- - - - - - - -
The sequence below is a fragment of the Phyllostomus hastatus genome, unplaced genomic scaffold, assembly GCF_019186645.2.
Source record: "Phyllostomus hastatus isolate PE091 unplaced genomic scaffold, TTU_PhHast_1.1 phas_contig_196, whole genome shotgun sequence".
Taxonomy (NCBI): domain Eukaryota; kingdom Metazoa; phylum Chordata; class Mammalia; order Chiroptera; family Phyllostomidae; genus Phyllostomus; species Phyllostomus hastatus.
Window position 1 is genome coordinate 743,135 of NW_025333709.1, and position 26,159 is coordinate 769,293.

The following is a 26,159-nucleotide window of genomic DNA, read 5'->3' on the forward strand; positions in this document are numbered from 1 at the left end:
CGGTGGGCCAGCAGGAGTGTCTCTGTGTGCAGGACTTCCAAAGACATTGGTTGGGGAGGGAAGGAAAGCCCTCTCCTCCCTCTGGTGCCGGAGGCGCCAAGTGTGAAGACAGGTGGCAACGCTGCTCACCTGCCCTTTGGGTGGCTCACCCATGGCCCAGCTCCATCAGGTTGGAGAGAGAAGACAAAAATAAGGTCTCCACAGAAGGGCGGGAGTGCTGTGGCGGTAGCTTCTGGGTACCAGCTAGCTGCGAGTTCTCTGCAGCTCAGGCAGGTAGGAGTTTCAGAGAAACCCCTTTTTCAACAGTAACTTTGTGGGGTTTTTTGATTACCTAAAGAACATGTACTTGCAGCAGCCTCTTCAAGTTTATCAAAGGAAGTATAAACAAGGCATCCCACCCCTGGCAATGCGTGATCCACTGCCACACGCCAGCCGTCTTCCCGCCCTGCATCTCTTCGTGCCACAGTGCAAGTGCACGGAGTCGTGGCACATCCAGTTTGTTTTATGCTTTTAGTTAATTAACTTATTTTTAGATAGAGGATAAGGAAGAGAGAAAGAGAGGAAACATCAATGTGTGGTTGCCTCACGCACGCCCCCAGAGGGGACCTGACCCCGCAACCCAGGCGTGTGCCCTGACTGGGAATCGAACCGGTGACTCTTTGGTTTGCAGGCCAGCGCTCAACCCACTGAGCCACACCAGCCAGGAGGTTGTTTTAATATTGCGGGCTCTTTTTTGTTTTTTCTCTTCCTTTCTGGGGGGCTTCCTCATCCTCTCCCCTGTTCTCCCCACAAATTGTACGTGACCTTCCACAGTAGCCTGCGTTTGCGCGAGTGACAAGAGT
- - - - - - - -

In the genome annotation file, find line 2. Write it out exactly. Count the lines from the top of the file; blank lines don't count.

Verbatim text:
Source record: "Phyllostomus hastatus isolate PE091 unplaced genomic scaffold, TTU_PhHast_1.1 phas_contig_196, whole genome shotgun sequence".